Plug-In Horsepower Resistor Technical Notes

Plug-In Horsepower Resistor (PHR) Story for KB's DC Drives

KB Electronics is unique with the use of a Plug-In Horsepower Resistor® (PHR) in the KBCC, KBIC, KBMD, KBMM, KBPB, KBWD, KBWM, and KBWS Series DC controls to sense motor current. Our competitors use a fixed soldered-in resistor. This technical note explains why these controls require a PHR when the competition uses a fixed resistor, and the advantage to the customer of the PHR.

First, let's consider the time and effort necessary for KB to manufacture the PHR. It consists of a small printed circuit board, two male standoff pins, and a soldered current sensing resistor. In addition, the control's circuit board must have two female pins staked, soldered, and properly aligned. Competitors solder the resistor to the board and they are finished.

So, why does KB insist on using the PHR when the competition doesn't? The answer can be found in the KB slogan, controls and they deserve a control which is factory calibrated and ready to use out of the box. The fact of the matter is, that an improperly calibrated control may demagnetize a PM motor or cause it to burn up due to overload, which may even cause damage to the machinery by having the Current Limit (CL) setting greater than the motor's rating. The purpose of the PHR is to sense the motor's load current and provide a feedback signal to the control. The signal is used by the CL and IR Compensation (IR) circuits. The CL and IR are preset at the factory. The CL circuit limits the maximum current that the motor can draw. If the current is too high, it may cause machine damage, motor overheating, or demagnetization of the motor's permanent magnet fields, which will cause the motor to lose torque. When properly calibrated, the CL circuit limits the motor current to 150% of the motor's full load rating. The IR circuit calibrates the motor's load regulation abilities, helping it to maintain proper speed regulation under changing load conditions. These characteristics vary according to the size of the motor.

So, why does KB use the PHR rather than a fixed resistor? All the aforementioned controls are capable of operating a wide range of motor sizes. In the "The Right Control for Your Application" case of a control with a fixed sensing resistor, the resistor must be sized according to the largest motor with which the control can be used.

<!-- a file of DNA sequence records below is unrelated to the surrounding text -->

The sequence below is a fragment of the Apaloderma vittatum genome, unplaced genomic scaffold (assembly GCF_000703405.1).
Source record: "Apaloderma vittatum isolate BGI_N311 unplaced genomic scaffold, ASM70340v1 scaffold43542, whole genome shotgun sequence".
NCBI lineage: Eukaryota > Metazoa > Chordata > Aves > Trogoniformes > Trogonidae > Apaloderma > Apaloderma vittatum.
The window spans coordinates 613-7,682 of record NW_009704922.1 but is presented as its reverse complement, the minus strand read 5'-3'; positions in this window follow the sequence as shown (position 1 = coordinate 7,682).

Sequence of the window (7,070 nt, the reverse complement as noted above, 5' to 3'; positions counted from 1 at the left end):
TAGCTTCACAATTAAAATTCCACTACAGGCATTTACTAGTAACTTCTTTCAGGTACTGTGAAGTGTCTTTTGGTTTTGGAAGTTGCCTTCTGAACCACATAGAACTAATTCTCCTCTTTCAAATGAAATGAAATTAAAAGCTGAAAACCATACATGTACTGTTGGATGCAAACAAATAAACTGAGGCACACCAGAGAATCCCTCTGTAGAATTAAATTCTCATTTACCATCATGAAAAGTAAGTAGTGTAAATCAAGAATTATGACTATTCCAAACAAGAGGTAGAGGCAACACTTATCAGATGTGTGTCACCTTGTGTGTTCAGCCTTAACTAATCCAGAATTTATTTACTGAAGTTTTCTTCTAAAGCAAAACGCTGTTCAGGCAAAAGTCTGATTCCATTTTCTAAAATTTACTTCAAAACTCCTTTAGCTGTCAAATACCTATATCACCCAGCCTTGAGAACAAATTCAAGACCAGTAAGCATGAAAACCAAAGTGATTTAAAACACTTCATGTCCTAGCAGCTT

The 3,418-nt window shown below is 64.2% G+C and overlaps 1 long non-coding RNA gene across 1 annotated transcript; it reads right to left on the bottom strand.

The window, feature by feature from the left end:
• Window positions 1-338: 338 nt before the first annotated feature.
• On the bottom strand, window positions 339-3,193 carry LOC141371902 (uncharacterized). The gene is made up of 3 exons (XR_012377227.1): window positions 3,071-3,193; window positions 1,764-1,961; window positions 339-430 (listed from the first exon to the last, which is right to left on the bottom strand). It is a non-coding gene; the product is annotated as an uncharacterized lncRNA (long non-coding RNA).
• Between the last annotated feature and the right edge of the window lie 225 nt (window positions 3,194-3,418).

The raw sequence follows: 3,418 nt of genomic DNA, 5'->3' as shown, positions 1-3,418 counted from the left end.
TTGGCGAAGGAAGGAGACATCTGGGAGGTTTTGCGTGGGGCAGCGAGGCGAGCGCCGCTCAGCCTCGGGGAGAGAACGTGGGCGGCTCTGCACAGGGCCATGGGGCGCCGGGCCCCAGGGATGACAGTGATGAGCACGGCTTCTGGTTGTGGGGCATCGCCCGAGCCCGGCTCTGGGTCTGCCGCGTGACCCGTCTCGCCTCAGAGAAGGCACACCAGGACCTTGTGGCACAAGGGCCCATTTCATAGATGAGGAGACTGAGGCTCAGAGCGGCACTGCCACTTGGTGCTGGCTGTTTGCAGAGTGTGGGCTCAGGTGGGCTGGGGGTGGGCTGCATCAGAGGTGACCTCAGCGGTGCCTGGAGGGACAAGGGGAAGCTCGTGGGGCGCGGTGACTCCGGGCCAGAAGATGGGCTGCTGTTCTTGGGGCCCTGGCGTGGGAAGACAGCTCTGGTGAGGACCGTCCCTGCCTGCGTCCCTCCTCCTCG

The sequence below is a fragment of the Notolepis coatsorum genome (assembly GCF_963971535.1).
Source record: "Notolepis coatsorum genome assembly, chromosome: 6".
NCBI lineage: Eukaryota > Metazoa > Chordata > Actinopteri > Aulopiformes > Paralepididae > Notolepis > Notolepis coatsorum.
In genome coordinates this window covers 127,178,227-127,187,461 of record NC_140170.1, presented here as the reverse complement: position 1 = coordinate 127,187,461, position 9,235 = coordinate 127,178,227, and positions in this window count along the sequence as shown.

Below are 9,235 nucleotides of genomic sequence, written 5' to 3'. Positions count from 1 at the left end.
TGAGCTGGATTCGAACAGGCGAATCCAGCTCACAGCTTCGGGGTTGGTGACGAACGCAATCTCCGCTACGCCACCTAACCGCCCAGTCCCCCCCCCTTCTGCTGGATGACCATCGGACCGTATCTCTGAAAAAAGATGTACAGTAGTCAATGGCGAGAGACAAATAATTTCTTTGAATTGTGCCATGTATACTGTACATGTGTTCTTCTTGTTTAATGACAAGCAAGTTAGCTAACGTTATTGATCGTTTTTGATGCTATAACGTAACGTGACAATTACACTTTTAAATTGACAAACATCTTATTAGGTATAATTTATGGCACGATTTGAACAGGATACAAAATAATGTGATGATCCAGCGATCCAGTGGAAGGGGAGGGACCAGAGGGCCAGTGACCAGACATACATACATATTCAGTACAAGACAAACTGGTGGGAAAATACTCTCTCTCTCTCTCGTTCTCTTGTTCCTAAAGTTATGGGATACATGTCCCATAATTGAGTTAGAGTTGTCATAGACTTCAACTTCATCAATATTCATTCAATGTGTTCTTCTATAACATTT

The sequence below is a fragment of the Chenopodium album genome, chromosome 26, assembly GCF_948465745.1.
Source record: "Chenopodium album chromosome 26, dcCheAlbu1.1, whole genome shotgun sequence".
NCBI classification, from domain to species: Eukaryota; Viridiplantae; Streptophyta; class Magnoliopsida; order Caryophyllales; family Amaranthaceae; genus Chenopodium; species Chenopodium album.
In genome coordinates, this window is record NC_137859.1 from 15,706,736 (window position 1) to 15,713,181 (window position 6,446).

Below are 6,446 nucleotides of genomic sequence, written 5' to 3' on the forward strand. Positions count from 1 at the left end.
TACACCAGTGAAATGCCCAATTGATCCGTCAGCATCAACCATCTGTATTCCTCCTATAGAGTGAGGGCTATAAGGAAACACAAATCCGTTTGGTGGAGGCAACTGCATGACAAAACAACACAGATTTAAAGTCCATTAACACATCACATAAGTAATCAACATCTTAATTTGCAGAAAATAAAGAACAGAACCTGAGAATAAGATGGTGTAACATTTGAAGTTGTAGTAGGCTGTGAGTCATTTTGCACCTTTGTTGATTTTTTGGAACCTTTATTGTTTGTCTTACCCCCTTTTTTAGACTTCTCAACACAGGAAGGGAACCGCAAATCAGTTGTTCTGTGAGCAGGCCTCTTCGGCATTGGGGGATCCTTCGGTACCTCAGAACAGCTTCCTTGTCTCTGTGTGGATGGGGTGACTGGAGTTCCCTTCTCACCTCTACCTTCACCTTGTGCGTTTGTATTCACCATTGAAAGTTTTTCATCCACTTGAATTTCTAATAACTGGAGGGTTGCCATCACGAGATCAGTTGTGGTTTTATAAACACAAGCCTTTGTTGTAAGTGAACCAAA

One of our competitors offers a ½ HP control but claims it can be used on motors up to 1 HP if they attach it to an auxiliary heatsink. The question is, what is the control calibrated for? If the control is calibrated for ½ HP and it is used on a ½ HP motor, all is well; but if it used on a 1 HP motor, the motor will not develop its rated torque and the IR circuit will be over compensated. If the control is calibrated for 1 HP and it is used on a 1 HP motor, all is well; but if it used on a ½ HP motor, there will be a good chance of putting more than 1 HP worth of current (the control's capacity) through the ½ HP motor, causing a burned-out motor, possible machine damage, and unnecessary downtime.

If this same machine had a KB control, the PHR would have been correctly sized for the motor. The result is that the CL and IR circuits would be factory calibrated for the motor's characteristics. No matter how it was adjusted, the CL trimpot would not allow more than 200% of the motor's full load current, providing adequate protection for the motor and machine.

Although an individual PHR must be installed on each KB control, its use provides a benefit for the customer. The resistor is correctly selected once the motor's HP, voltage rating, and full load current are known. A PHR reference chart is shown in the back of our DC Drive Selection Guide. Please note that a separate section of the chart is provided for SCR and PWM DC controls, as well as SCR and PWM rated motors.

Plug-In Horsepower Resistor.pdf

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